The Voyage project :
As young people most of us have a pretty established comfort zone. At home with mom and dad, in a community that has known you for probably a good part of your life. You have your established, friends, activities, hangouts and possibly jobs. We become comfortable in these daily roles and the idea of breaking out them can be scary and uncomfortable.
The problem is, you learn the most in uncomfortable, unfamiliar situations. In our daily routines, you know how to act and respond to people and your surroundings. Being in a new place, with different people, who hold different values and go about life differently (or not so differently you may find) strips all that familiarity away.
It can be scary, but once you figure out that you can connect with people despite differences, and you can navigate foreign environments, you become a smarter, more competent individual. Embrace the discomfort. Search for it, because it is helping you grow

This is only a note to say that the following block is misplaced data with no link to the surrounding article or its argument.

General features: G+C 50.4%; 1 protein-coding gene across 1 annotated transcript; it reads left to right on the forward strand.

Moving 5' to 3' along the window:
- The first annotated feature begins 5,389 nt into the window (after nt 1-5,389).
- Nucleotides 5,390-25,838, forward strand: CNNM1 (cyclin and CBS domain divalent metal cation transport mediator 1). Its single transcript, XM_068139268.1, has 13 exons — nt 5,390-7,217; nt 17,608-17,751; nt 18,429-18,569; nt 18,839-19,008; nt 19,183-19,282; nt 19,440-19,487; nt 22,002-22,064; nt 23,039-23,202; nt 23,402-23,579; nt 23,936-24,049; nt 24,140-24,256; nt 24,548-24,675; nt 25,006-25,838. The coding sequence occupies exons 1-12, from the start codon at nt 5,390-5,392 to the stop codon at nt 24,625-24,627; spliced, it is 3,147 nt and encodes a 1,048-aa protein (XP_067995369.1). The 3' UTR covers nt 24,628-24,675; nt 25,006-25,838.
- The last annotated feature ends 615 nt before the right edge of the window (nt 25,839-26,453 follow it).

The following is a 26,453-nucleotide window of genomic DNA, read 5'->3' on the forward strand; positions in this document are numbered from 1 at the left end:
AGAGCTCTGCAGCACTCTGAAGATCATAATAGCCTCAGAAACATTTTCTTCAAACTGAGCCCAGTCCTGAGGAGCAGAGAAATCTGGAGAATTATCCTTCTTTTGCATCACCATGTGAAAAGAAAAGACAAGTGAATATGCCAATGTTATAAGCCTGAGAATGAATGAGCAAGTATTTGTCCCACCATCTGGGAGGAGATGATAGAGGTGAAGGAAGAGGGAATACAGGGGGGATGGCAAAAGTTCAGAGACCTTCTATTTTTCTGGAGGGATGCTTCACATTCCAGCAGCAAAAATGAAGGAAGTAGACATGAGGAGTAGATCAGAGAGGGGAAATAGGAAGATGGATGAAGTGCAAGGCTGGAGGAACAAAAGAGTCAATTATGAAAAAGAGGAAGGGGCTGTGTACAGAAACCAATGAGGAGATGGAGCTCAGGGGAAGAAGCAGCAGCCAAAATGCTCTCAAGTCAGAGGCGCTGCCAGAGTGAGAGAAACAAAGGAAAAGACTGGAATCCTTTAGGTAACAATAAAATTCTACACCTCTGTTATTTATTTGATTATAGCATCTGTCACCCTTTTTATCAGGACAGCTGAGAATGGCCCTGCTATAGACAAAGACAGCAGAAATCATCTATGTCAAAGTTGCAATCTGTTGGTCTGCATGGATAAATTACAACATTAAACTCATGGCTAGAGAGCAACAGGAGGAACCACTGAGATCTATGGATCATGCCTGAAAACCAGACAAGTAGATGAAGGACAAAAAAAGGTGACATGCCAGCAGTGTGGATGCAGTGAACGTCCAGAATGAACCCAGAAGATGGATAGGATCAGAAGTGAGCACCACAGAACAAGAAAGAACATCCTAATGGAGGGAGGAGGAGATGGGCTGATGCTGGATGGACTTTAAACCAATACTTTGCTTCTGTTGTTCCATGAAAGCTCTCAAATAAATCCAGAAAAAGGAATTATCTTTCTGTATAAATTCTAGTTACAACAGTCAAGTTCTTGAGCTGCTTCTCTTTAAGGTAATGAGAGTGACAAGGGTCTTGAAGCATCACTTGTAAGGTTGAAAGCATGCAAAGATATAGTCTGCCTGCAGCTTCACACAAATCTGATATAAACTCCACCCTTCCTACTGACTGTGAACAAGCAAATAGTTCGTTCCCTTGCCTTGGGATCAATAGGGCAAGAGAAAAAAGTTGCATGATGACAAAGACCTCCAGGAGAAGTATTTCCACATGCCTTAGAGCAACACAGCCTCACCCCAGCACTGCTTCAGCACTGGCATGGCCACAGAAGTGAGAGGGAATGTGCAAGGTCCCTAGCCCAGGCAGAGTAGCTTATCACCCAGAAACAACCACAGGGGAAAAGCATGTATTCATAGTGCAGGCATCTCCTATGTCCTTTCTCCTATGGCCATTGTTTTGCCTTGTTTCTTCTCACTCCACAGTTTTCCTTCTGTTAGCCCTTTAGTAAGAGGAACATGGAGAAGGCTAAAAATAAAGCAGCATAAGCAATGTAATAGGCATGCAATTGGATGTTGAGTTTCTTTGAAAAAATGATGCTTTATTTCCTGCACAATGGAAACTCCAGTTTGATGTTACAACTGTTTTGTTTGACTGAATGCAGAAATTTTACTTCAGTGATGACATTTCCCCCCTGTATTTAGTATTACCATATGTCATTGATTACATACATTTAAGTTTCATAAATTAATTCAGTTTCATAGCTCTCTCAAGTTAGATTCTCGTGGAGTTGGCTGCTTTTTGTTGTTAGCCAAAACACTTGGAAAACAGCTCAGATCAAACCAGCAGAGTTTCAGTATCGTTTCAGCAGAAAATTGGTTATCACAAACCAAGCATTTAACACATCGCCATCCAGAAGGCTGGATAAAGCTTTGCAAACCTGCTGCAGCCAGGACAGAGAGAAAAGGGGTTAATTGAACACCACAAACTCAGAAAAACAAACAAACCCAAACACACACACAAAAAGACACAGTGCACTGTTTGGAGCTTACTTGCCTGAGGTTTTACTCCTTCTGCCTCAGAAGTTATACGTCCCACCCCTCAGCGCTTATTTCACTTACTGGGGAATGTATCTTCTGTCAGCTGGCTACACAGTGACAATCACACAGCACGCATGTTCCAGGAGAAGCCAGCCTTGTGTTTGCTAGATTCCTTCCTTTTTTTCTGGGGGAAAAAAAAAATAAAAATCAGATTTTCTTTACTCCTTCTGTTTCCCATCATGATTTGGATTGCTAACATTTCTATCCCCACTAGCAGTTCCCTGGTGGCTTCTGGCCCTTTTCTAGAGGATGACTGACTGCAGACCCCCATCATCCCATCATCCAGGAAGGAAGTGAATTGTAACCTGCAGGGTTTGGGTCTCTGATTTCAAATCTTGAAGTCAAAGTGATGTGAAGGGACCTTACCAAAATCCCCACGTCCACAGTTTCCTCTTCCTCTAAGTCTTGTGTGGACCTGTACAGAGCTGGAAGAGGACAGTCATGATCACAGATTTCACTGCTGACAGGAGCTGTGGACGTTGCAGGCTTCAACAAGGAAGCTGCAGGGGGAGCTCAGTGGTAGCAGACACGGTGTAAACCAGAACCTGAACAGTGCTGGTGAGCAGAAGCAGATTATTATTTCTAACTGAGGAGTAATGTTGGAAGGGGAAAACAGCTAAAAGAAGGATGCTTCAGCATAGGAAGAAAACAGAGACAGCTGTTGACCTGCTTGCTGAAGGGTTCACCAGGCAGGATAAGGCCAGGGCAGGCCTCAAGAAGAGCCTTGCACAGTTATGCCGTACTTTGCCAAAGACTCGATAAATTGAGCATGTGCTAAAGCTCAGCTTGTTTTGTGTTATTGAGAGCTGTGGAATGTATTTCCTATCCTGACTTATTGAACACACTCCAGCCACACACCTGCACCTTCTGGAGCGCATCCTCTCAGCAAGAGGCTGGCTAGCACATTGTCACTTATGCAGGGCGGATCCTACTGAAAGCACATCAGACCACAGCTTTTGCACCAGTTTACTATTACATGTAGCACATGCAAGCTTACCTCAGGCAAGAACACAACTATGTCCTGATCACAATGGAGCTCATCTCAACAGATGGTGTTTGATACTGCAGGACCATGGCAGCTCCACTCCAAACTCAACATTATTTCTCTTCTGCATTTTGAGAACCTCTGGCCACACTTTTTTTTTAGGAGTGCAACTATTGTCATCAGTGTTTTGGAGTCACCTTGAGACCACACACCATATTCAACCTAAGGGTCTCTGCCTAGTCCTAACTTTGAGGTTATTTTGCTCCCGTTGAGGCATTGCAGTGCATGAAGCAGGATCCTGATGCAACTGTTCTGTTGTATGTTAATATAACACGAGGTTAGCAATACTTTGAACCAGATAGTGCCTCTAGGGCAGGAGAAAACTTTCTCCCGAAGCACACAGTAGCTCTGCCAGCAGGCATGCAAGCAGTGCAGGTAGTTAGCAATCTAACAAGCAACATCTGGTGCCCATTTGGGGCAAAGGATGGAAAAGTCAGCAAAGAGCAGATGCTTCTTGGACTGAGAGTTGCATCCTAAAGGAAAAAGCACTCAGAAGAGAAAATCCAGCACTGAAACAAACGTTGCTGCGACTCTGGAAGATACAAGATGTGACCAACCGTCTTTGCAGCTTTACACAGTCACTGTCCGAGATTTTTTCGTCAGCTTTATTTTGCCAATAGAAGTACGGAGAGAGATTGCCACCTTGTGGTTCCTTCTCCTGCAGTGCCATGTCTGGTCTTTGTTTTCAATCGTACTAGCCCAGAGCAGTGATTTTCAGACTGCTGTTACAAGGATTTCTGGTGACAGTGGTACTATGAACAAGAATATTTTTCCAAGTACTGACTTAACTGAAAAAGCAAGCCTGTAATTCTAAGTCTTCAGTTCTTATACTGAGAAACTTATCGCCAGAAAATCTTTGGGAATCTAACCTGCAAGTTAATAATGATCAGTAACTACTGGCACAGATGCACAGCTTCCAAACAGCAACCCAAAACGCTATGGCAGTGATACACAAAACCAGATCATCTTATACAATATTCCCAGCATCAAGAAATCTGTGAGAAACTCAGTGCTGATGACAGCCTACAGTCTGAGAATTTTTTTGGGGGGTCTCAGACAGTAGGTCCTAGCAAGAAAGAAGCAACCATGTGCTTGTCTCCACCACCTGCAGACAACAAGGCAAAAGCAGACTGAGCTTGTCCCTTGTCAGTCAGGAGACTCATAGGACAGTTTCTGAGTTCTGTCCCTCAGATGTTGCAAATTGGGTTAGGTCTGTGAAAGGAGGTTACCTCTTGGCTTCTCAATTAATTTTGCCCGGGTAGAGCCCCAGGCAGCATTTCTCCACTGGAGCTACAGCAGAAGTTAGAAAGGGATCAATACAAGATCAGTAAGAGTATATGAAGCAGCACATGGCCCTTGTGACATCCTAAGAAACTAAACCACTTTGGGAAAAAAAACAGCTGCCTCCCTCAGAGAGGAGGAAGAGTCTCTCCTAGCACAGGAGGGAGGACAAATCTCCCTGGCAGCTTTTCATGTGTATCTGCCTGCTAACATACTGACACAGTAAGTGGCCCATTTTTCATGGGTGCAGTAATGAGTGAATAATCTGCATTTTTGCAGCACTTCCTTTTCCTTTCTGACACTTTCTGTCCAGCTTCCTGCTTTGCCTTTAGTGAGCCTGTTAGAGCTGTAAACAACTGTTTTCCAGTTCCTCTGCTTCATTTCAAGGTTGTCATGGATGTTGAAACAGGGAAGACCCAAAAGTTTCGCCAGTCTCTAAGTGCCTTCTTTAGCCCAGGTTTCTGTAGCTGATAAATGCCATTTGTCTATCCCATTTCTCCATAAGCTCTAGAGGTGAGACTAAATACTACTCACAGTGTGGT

As you conquer the obstacles of figuring out how to use public transit in a foreign country, or asking for simple things in a grocery store, you are building a confidence and ability to adapt in foreign situations. I remember moving to a country where I spoke little to none of the language.
When I returned home, I moved across the country to a state where I had no family, friends or connections. The prospect of that move may have intimidated me before living abroad, but then I thought to myself, ‘Well, if I can do it abroad in a completely foreign system, I will be just fine in a place where I at least share the language.’
You realize that you CAN do things, despite the obstacles and suddenly the obstacles seem less obstructive and more like welcomed challenges.